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Lecture Thirteenth: Does the Primacy Belong to Reason or to Will?

INthe last two lectures we have considered Aristotle's views of the practical and of the theoretical life, and the grounds on which he regards the latter as a purer and higher expression of reason than the former. Practical reason has to realise itself in a subject-matter which is not purely rational but mixed with contingency, and in which the universality of pure science is reduced to generality, and the absolute necessity of law to the hypothetical necessity of empirical fact. But the theoretical reason is free from all such limits. Its object is the universal and eternal, the forms of things apart from their matter, and as these forms are the counterpart of its own nature, it may even be said that its only object is itself. From this it follows that ethics cannot, as Plato supposed, be based upon metaphysics. Indeed, whatever connexion there is between them lies in the opposite direction; for it is the virtues of the moral and political life that form the indispensable basis or precondition for the development and exercise of those higher qualities which are shown in the life of contemplation.

Aristotle's exaltation of theory above practice will become more intelligible if we compare it with the opposite view which is more prevalent in modern times, and which regards science as confined to the narrow sphere of a finite experience, while it finds a way to the infinite only through ideas connected with our practical life. On the whole, ancient philosophy tended towards what has been called ‘intellectualism’ and regarded the pure activity of reason as that in which man rises into the most intimate communion with the divine. But in modern times, especially since Kant, the trend of opinion has often been in the opposite direction, namely, to regard scientific knowledge as limited to the phenomenal world of experience, and to look to the impulses of the will or the demands of practical reason to free us from such limitations and supply us with grounds for belief in some higher reality. If we can discern the causes of this marked difference between the ancient point of view and that which has been most popular, at least in recent times, it will carry us some way toward the determination of their respective values; in other words, it will help us to decide whether the truth lies in either of these extremes or in some higher view in which the opposition between them is transcended.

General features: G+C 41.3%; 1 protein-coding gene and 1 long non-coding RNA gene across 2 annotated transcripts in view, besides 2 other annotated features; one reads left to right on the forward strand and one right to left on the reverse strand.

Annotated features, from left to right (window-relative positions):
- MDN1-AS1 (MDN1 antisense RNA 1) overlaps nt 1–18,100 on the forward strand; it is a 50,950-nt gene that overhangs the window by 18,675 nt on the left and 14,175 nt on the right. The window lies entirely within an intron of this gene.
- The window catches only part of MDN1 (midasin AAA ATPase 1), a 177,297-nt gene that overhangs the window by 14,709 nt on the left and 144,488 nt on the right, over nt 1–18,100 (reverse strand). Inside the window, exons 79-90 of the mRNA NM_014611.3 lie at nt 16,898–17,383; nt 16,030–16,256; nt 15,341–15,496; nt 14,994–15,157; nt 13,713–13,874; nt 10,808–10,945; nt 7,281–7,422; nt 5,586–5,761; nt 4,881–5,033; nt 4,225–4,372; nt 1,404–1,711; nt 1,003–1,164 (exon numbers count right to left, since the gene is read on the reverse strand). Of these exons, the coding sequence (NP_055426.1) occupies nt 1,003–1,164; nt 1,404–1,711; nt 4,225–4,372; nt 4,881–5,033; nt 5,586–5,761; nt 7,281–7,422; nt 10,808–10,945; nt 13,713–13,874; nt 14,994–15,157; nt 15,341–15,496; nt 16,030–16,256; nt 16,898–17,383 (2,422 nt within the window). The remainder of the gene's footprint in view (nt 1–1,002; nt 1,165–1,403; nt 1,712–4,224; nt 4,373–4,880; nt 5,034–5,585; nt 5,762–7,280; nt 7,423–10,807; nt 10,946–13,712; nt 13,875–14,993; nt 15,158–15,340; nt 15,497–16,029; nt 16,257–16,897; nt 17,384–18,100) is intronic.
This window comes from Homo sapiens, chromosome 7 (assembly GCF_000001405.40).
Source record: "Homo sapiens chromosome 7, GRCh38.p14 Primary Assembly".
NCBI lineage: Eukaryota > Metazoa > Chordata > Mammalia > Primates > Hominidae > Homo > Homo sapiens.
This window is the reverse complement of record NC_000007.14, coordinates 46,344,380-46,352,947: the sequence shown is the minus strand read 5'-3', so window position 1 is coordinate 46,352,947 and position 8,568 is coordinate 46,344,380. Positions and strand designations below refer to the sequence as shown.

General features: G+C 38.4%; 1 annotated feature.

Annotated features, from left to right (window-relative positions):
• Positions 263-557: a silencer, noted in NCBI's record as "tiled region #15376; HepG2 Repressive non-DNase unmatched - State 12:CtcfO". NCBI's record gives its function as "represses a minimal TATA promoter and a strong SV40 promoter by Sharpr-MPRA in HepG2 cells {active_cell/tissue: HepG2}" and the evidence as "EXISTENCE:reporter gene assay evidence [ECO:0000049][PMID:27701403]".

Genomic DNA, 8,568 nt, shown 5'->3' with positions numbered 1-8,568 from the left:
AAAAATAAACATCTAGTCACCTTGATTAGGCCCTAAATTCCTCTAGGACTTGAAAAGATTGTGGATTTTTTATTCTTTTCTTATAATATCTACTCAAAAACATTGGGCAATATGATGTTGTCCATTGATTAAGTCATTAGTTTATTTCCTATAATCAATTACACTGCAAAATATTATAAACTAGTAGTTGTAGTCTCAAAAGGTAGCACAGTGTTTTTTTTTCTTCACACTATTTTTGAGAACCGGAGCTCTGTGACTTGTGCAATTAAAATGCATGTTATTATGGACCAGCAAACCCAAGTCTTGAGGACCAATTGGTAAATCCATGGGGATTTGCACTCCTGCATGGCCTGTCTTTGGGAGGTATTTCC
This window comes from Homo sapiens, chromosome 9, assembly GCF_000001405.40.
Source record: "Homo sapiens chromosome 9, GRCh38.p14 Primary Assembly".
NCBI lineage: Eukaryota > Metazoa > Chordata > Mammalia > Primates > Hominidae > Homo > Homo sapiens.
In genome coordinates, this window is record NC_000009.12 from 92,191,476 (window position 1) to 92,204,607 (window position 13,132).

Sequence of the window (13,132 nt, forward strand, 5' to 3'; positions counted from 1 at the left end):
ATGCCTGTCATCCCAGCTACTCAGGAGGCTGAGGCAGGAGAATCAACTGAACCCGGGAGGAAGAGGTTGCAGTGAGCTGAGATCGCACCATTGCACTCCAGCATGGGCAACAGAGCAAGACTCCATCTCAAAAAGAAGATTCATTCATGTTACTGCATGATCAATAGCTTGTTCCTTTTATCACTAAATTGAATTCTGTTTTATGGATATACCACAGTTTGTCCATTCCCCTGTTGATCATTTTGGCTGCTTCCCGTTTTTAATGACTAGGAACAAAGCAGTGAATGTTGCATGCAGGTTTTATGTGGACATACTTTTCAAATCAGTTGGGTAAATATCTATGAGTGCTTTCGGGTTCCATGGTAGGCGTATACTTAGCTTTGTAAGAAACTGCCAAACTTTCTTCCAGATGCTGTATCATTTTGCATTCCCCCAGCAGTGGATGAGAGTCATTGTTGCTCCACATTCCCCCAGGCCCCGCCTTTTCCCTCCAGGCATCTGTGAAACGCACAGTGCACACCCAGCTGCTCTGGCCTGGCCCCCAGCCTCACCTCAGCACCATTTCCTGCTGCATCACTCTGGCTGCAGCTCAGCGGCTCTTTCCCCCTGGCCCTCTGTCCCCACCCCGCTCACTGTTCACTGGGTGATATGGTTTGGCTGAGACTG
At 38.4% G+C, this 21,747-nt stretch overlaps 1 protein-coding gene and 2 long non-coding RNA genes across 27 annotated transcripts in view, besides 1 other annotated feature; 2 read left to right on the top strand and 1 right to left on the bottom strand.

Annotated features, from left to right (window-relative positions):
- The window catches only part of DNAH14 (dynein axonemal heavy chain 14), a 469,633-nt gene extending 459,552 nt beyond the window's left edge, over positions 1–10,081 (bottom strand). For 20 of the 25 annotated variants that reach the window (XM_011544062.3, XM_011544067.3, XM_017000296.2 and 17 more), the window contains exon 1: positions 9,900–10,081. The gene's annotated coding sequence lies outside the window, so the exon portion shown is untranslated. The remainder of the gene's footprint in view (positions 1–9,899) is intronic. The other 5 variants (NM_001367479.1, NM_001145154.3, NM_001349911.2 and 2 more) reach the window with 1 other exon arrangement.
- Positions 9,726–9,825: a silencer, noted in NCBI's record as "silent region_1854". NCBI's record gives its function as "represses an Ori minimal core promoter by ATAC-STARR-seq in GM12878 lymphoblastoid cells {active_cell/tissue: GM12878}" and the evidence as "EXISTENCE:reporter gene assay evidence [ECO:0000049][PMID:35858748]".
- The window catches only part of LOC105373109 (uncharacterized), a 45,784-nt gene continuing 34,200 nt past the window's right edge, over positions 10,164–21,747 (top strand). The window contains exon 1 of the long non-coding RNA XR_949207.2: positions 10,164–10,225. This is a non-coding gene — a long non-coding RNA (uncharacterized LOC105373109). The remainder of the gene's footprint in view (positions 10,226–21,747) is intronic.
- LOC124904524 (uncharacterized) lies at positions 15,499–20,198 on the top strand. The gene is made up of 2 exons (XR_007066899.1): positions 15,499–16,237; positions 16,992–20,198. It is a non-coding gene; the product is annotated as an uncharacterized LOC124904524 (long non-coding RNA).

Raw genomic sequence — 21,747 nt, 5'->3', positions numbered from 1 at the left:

Now, we have already seen how Aristotle was led to his view of the primacy of the contemplative life. The opposite view, which has been much favoured in recent speculations on the nature of religion, finds its foremost representative in Kant. It was the aim of the Critique of Pure Reason to show that the objective world—the only world of which we can have scientific knowledge—is a thorough-going system of necessity, a system of objects represented as existing in space and time, and reacting upon each other according to fixed laws which are altogether independent of our will. Of this objective system we, as natural beings, are parts, and in it we find the satisfaction of our immediate impulses; but there is nothing in it or in ourselves as parts of it, which could suggest the existence of any principle either within or without or above us other than the necessity of nature, the necessity that connects all objects with each other. When, however, we reflect on the conditions of our knowledge of this world of externally related phenomena, we see that such knowledge is possible only through the unity of the self within us and by the thorough-going synthesis of phenomena according to the principles of the understanding. For, in order that objects may exist for us, it is necessary that the intelligence should combine the data, given in sense under the forms of time and space, by the aid of the principles of causality, reciprocity, and the other principles of the understanding, so as to produce a connected experience—an experience which can be referred to one self. But this, again, leads to a further step in the analysis of knowledge; for, when we realise what is meant by this reference of experience to the unity of one self, we see that it involves certain ideas or ideals of reason, by which we are guided in applying the principles of the understanding. The conscious self in all its constructive activity—in its endeavour to construe its own life, in its endeavour to determine the connexion of outward phenomena, and finally in its effort to bring together in one both these forms of experience—is guided and stimulated by the ideas of the self, the world and God; and of each of these it thinks as a systematic whole which is absolutely one with itself through all its differences. Of these ideas it cannot get rid, yet neither is it possible for it to realise or verify them in experience. The ultimate verdict of the Critique in relation to them is, therefore, an open one. To reason in its theoretical use, they must always remain problematical, that is, they must remain ideals which it can and must aim at in the development of its knowledge, but which it can neither assert nor deny to be real. They are, as it were, dark lanterns which illumine the object but not themselves, which throw light upon experience and enable us to detect its phenomenal character, yet without revealing anything as to the existence of real objects corresponding to themselves. If we have any right to believe in the existence of any such objects, it must be not upon theoretical grounds, but in virtue of some practical necessity to affirm their reality.